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The 21st Interview: DAVID THOMSON
(Web Exclusive)


SS: It’s a fine line though, sometimes. I was reading an interview with Howard Hawks, whose films I adore, and I was getting a little frustrated with it because, as is the case with many directors from that period, he seemed so vehemently limited in how he saw his work, almost deliberately denying its artistic value.

DT: Hawks knew that he shouldn’t be owning up to some of the deeper meanings because it would not go down well in the film world. It’s a fine judgment as to whether you or I or Robin Wood or any of the people who’ve written about Hawks can say something that would pierce that, that would make Hawks smile and say, yeah, right, thank you for saying that.

SS: And of course it’s not Hawks’ job to analyze.

DT: No. It’s his job to create this extraordinary world that clearly you respond to and I, too. I think it’s one of the great achievements in American film. But he was of the tight-lipped, modest school of thinking which knew that you didn’t go to parties and talk about your films in the way we might talk about them now. That doesn’t mean he didn’t understand that angle to them. I think his humour is wiser than he ever let on.

SS: Quite remarkably, nearly every one of Stanley Kubrick’s films are discussed in Have You Seen…?, yet with the exception of The Killing and The Shining, you don’t seem to think too highly of his body of work. You call 2001 “a lavish travesty.” You tend to champion the contributions of James Mason or Malcolm McDowell to the films, or the bits parts in Barry Lyndon, say, over the work of Kubrick himself. But Kubrick is there again and again. What is it about his work that demands such concentrated consideration despite its flaws?

DT: I think there’s something tremendously dotty and appealing about Kubrick the American giving up America. About the space traveler giving up travel. About the man open to the wide world becoming a hermit, nearly. About the man with a rather limited private life making studies about rich emotional lives. He’s fascinating. The ambition alone is awesome. In my book he’s made two masterpieces, and for me, if you make one masterpiece you’re of major importance. Some of Kubrick’s work fails, badly. But I’m not put off by bad failure. I think it’s all fascinating. It’s quite true that I’m extremely critical about many of these films, but I watch them over and over again. There is a sheer pleasure and fascination in watching Kubrick fill the screen. When he’s on, he’s amazing, and one of the great life stories in film.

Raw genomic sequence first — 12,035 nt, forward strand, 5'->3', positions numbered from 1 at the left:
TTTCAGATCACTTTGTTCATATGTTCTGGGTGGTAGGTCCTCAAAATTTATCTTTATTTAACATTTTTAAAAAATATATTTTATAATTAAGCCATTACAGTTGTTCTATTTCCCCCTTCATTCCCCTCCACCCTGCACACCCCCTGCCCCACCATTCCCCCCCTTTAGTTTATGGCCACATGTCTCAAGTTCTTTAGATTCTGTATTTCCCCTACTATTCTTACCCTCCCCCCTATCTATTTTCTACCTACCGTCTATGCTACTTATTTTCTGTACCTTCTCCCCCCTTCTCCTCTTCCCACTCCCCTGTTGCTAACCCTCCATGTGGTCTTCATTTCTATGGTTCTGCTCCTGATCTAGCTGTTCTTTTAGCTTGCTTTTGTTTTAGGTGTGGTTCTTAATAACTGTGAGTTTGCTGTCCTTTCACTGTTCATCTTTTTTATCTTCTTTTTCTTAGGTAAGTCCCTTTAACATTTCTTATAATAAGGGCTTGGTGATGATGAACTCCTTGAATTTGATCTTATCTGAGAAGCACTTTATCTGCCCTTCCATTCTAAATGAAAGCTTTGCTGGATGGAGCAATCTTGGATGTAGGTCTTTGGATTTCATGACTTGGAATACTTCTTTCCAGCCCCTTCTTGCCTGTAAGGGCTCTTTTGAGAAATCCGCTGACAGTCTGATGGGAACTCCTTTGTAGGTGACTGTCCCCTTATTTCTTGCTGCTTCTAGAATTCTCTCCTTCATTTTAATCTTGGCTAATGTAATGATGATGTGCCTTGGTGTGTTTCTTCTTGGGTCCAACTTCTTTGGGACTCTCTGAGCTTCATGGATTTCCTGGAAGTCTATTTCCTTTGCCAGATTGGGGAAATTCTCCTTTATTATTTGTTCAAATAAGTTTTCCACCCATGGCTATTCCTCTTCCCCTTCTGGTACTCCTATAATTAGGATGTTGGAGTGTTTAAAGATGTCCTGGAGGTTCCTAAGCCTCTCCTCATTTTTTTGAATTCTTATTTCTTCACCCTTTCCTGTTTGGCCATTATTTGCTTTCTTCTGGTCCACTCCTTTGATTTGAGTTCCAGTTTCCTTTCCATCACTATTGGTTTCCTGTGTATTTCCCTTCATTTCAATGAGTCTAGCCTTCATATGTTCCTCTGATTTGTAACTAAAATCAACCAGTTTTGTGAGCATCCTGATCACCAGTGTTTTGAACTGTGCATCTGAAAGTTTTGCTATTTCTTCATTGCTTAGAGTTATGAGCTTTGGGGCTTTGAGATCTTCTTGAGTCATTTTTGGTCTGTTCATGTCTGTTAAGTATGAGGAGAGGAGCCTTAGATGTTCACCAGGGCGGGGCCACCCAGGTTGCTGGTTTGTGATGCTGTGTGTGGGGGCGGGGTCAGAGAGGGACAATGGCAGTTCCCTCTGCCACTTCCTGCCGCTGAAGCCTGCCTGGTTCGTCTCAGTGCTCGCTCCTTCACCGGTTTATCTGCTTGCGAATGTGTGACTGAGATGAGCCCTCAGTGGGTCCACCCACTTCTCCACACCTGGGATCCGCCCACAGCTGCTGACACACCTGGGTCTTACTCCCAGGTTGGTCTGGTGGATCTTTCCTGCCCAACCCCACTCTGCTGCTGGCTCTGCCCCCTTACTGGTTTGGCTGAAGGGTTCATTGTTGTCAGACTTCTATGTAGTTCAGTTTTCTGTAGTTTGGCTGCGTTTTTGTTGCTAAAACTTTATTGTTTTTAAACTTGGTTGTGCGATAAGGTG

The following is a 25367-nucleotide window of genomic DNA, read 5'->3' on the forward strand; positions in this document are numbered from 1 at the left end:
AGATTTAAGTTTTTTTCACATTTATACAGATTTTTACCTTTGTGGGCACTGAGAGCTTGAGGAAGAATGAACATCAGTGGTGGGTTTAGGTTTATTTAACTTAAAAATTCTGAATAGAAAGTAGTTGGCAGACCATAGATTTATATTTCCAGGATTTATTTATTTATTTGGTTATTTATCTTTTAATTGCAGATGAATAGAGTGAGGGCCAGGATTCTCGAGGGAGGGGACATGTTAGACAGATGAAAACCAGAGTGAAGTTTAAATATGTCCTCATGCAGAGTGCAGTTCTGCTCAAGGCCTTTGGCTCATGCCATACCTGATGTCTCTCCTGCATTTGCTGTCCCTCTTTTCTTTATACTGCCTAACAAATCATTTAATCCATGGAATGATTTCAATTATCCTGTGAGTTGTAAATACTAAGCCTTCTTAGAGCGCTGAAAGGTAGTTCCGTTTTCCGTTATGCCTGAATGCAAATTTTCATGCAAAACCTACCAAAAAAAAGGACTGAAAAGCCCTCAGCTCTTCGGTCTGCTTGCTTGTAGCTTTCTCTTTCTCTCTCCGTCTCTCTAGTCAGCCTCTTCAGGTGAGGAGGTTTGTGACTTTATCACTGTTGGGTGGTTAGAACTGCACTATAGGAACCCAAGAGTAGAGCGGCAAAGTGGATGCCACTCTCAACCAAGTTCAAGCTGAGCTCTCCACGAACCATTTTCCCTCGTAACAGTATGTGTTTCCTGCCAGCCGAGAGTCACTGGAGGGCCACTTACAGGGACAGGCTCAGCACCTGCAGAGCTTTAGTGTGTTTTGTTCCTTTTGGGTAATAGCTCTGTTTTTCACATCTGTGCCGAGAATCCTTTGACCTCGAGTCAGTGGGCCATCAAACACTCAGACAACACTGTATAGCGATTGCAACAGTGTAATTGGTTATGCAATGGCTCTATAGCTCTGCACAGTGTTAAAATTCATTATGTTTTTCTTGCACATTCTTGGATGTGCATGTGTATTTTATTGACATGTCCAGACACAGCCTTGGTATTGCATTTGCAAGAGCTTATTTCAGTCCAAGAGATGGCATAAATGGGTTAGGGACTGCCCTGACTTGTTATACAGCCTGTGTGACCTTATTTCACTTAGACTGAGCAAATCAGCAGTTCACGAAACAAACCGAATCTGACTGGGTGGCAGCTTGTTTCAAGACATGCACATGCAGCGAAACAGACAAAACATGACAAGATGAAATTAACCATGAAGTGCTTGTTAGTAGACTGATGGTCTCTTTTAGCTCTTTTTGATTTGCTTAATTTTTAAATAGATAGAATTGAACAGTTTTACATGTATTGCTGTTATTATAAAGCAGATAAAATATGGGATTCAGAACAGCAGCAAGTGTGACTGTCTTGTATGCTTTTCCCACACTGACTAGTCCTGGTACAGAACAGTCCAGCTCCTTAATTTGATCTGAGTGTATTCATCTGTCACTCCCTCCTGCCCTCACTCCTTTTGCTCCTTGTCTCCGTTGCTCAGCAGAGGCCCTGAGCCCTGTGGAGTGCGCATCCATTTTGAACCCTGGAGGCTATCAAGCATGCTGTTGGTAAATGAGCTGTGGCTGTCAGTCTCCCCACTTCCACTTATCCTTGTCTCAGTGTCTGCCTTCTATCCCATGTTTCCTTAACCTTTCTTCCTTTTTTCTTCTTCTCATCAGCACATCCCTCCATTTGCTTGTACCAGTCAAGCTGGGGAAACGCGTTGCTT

SS: In The Biographical Dictionary, you characterized Kubrick as someone who becomes trapped by his own sense of loftiness, “pandering the audience’s appetite for sensation and vulgarity in the guise of importance.” That’s some oddly seductive sounding slander.

DT: [Laughs] Well, this peculiar quality is there time and again in Kubrick, this balance that slips all over the place. I think Eyes Wide Shut, which I regard as a big failure, could have been a masterpiece. And Kubrick can do things other filmmakers can’t. The scene in The Shining where Jack Nicholson goes to the bar and Joe Turkel asks what’ll it be — this is one of the great moments in film. It’s about the fantasy offer in all film, with all its perils, and makes for a truly sublime moment. I think The Shining is one of the great films. And I think Kubrick is very, very dark, too. He may have been afraid of that darkness, at times.